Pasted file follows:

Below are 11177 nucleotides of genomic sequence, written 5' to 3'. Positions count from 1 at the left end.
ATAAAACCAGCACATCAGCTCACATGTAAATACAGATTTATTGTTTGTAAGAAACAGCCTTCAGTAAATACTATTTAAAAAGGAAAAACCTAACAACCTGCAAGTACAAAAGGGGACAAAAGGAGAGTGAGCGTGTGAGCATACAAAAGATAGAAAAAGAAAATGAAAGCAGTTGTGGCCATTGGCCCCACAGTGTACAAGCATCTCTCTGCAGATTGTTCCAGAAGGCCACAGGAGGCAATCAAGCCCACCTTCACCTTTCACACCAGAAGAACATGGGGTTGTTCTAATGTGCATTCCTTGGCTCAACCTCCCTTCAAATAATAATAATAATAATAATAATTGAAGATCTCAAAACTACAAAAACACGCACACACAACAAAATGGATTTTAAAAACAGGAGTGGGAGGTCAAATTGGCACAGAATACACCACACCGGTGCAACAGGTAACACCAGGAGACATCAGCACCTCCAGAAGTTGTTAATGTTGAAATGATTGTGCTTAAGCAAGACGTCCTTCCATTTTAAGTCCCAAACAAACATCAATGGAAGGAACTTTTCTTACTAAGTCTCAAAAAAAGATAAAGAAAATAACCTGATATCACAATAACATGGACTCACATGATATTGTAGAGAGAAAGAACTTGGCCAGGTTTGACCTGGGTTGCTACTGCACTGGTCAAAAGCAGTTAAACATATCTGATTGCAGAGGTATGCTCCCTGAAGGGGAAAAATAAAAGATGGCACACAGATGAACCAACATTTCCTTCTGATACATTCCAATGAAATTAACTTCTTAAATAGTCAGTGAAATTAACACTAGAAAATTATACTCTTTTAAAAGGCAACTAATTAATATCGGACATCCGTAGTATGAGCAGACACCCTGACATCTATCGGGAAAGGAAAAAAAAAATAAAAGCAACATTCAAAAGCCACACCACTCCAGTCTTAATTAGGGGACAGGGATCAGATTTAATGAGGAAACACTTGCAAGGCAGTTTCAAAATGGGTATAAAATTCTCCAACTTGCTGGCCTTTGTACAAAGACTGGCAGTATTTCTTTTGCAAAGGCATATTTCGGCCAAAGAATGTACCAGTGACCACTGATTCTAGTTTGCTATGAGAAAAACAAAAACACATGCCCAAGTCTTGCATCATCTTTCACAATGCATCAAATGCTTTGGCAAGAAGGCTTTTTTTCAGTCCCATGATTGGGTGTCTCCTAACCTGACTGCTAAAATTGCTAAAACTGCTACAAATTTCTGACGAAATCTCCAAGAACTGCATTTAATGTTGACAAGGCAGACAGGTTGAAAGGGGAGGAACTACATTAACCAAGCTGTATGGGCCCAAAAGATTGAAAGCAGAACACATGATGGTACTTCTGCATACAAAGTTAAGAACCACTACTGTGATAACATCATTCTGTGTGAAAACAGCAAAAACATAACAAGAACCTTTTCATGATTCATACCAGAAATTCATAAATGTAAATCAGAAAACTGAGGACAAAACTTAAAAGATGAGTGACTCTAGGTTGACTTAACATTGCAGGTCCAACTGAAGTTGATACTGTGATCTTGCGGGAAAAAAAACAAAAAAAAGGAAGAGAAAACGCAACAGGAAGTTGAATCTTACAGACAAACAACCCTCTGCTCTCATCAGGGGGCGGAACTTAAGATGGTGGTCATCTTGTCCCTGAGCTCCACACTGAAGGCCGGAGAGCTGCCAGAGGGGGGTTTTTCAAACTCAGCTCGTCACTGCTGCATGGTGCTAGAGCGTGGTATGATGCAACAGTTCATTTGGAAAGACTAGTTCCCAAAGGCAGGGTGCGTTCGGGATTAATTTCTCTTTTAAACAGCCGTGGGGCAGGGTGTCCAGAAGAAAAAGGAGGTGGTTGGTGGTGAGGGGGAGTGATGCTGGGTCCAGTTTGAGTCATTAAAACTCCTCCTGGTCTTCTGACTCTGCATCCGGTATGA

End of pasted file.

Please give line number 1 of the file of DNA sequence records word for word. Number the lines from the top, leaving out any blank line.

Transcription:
Below are 11177 nucleotides of genomic sequence, written 5' to 3'. Positions count from 1 at the left end.